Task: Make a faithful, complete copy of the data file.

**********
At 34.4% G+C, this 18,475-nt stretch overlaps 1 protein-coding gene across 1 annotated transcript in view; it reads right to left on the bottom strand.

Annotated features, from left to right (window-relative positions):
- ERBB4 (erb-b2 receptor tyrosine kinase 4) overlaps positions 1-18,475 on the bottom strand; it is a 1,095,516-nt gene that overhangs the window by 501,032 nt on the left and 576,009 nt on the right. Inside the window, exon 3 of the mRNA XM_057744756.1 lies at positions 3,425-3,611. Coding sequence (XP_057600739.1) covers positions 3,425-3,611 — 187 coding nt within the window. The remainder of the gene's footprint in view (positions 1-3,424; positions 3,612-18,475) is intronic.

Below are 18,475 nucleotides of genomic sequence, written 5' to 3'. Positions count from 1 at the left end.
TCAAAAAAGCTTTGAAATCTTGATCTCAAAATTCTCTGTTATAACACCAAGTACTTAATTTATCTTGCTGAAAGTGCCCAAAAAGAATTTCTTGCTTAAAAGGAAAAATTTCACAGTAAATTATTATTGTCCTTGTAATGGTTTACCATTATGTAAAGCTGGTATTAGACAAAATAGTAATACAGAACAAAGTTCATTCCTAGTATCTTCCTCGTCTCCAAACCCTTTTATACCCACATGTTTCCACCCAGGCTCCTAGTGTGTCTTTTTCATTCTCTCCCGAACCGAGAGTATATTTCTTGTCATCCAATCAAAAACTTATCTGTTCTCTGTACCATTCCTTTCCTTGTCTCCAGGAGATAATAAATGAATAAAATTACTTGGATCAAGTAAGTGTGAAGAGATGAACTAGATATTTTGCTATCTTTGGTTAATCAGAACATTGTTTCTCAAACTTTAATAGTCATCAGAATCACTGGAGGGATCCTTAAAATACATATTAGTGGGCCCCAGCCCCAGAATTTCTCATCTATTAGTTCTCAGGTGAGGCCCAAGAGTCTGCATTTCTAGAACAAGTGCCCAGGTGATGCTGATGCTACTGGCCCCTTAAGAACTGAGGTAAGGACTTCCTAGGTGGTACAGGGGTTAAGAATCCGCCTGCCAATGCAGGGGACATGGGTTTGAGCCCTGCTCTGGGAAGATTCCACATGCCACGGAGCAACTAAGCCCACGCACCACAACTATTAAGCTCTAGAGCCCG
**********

At 34.4% G+C, this 18,475-nt stretch overlaps 1 protein-coding gene across 1 annotated transcript in view; it reads right to left on the bottom strand.

Annotated features, from left to right (window-relative positions):
- ERBB4 (erb-b2 receptor tyrosine kinase 4) overlaps positions 1-18,475 on the bottom strand; it is a 1,095,516-nt gene that overhangs the window by 501,032 nt on the left and 576,009 nt on the right. Inside the window, exon 3 of the mRNA XM_057744756.1 lies at positions 3,425-3,611. Coding sequence (XP_057600739.1) covers positions 3,425-3,611 — 187 coding nt within the window. The remainder of the gene's footprint in view (positions 1-3,424; positions 3,612-18,475) is intronic.

Below are 18,475 nucleotides of genomic sequence, written 5' to 3'. Positions count from 1 at the left end.
TCAAAAAAGCTTTGAAATCTTGATCTCAAAATTCTCTGTTATAACACCAAGTACTTAATTTATCTTGCTGAAAGTGCCCAAAAAGAATTTCTTGCTTAAAAGGAAAAATTTCACAGTAAATTATTATTGTCCTTGTAATGGTTTACCATTATGTAAAGCTGGTATTAGACAAAATAGTAATACAGAACAAAGTTCATTCCTAGTATCTTCCTCGTCTCCAAACCCTTTTATACCCACATGTTTCCACCCAGGCTCCTAGTGTGTCTTTTTCATTCTCTCCCGAACCGAGAGTATATTTCTTGTCATCCAATCAAAAACTTATCTGTTCTCTGTACCATTCCTTTCCTTGTCTCCAGGAGATAATAAATGAATAAAATTACTTGGATCAAGTAAGTGTGAAGAGATGAACTAGATATTTTGCTATCTTTGGTTAATCAGAACATTGTTTCTCAAACTTTAATAGTCATCAGAATCACTGGAGGGATCCTTAAAATACATATTAGTGGGCCCCAGCCCCAGAATTTCTCATCTATTAGTTCTCAGGTGAGGCCCAAGAGTCTGCATTTCTAGAACAAGTGCCCAGGTGATGCTGATGCTACTGGCCCCTTAAGAACTGAGGTAAGGACTTCCTAGGTGGTACAGGGGTTAAGAATCCGCCTGCCAATGCAGGGGACATGGGTTTGAGCCCTGCTCTGGGAAGATTCCACATGCCACGGAGCAACTAAGCCCACGCACCACAACTATTAAGCTCTAGAGCCCG